The correct way to draw a trend line- part one

4xtradingcoach

Active Trader
Nov 4, 2012
139
0
32
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the4xcoach.com
In order to draw a trend line we have to find a place to start. Often times that means looking back in time and perhaps more time than you can fit on your chart in one window.
If the trend has continued for some time, you should switch to a time frame higher.

The first example, the chart below is the EUR/USD one hour.
You will see several different trend lines as the trend continues.
One of the first things a trader will do with a trend line is to quickly identify the most obvious trend line. If the trend line isn't broken, then it is easy to assume that the trend is still in tact and for the most part it could continue.
Another reason to draw trend lines is to determine when the trend is changing.

Below you will notice how simple the trend line looks in the first chart picture below.
There are at least two points that touch the trend line to confirm it.

Something that most traders will do, is to count the number of times the price has touched and held at the trend line. This helps to determine the significance of the trend line. Typically, the larger time frames will produce trend lines that have been touched several times and are quite significant.

2zzot21.jpg

EUR/USD one hour chart 1

The chart above is pretty easy to read and the trend line shows at least two locations where price touched the trend line from the beginning.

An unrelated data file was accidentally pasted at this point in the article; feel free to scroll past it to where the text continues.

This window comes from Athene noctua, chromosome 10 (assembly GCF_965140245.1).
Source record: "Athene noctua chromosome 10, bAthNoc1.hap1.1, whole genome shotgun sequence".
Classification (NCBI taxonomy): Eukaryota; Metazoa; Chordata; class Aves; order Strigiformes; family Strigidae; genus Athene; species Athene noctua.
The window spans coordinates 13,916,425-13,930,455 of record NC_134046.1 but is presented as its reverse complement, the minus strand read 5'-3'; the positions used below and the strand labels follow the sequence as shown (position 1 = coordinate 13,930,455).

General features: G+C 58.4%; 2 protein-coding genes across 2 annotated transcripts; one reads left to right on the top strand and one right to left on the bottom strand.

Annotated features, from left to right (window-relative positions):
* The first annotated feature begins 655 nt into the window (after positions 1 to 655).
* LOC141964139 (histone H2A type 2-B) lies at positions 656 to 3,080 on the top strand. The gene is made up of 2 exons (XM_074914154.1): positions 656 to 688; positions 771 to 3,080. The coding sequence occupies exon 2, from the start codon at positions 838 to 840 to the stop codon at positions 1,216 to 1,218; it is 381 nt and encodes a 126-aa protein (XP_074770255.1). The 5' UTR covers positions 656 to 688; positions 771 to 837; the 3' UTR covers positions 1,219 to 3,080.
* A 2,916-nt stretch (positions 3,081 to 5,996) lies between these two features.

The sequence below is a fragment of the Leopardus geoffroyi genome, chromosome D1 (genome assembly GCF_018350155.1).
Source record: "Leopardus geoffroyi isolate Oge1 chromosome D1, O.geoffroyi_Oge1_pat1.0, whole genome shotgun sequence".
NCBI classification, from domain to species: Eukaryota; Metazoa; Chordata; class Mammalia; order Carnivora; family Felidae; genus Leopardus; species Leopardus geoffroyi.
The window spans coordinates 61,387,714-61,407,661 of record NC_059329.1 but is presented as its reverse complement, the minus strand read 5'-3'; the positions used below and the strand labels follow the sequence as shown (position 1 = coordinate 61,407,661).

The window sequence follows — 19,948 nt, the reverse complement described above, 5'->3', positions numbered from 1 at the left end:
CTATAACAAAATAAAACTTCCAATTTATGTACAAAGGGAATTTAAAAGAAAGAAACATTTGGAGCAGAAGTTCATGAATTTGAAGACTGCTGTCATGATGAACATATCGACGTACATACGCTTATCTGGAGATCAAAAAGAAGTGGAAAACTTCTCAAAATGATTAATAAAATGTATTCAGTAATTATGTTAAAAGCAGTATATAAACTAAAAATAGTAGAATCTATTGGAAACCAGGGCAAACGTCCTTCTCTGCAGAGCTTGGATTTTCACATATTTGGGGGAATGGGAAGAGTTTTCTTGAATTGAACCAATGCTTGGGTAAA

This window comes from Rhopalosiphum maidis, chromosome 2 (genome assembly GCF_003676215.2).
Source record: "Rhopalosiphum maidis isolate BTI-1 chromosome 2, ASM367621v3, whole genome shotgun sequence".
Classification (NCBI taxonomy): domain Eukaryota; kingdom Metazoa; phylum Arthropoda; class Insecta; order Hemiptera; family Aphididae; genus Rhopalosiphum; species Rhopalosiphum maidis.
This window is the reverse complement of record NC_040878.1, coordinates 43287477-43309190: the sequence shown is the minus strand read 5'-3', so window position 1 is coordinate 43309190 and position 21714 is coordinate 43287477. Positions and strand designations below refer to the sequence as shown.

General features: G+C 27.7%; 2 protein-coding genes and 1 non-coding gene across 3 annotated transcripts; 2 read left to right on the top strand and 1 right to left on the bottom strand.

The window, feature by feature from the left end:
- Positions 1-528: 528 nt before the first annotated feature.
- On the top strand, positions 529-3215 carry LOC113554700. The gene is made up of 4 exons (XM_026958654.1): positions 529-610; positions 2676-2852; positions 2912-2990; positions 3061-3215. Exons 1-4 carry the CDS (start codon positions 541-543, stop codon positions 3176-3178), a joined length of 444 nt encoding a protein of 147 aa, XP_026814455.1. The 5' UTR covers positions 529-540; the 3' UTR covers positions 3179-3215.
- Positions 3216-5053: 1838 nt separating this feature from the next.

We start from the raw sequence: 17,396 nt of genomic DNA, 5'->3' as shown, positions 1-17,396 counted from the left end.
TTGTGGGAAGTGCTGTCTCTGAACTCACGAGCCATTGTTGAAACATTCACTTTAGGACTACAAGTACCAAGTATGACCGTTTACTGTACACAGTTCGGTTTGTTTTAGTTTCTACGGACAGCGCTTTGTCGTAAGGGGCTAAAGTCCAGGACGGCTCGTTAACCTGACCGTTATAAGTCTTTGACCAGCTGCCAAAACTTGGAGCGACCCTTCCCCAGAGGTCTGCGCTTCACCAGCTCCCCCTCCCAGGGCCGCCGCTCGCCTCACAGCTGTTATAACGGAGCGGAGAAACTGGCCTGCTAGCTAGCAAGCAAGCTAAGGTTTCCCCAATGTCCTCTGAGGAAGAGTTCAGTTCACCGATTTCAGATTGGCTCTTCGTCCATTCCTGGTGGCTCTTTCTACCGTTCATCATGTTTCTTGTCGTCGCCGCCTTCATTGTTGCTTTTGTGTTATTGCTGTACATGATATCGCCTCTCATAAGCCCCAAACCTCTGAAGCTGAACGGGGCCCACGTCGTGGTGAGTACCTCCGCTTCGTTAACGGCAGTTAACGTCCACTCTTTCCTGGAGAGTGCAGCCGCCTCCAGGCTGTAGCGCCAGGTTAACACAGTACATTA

But lets take a step back and see where this up trend in price actually began. It is important to find the true trend line to see just how far price has to move through a trend line to confirm a change in price direction.

EUR/USD chart 2
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The chart above is the same time frame as chart 1 but I added much more data and found another trend line.

Why is this important?

Because if you begin to focus on a small area of current price action, you could easy allow yourself to think that a price trend is changing. If you think right away that a trend in direction is changing just because the trend line has been broke you can make a serious mistake and lose money. There is much more work that needs to be done to confirm that price is definitely changing direction.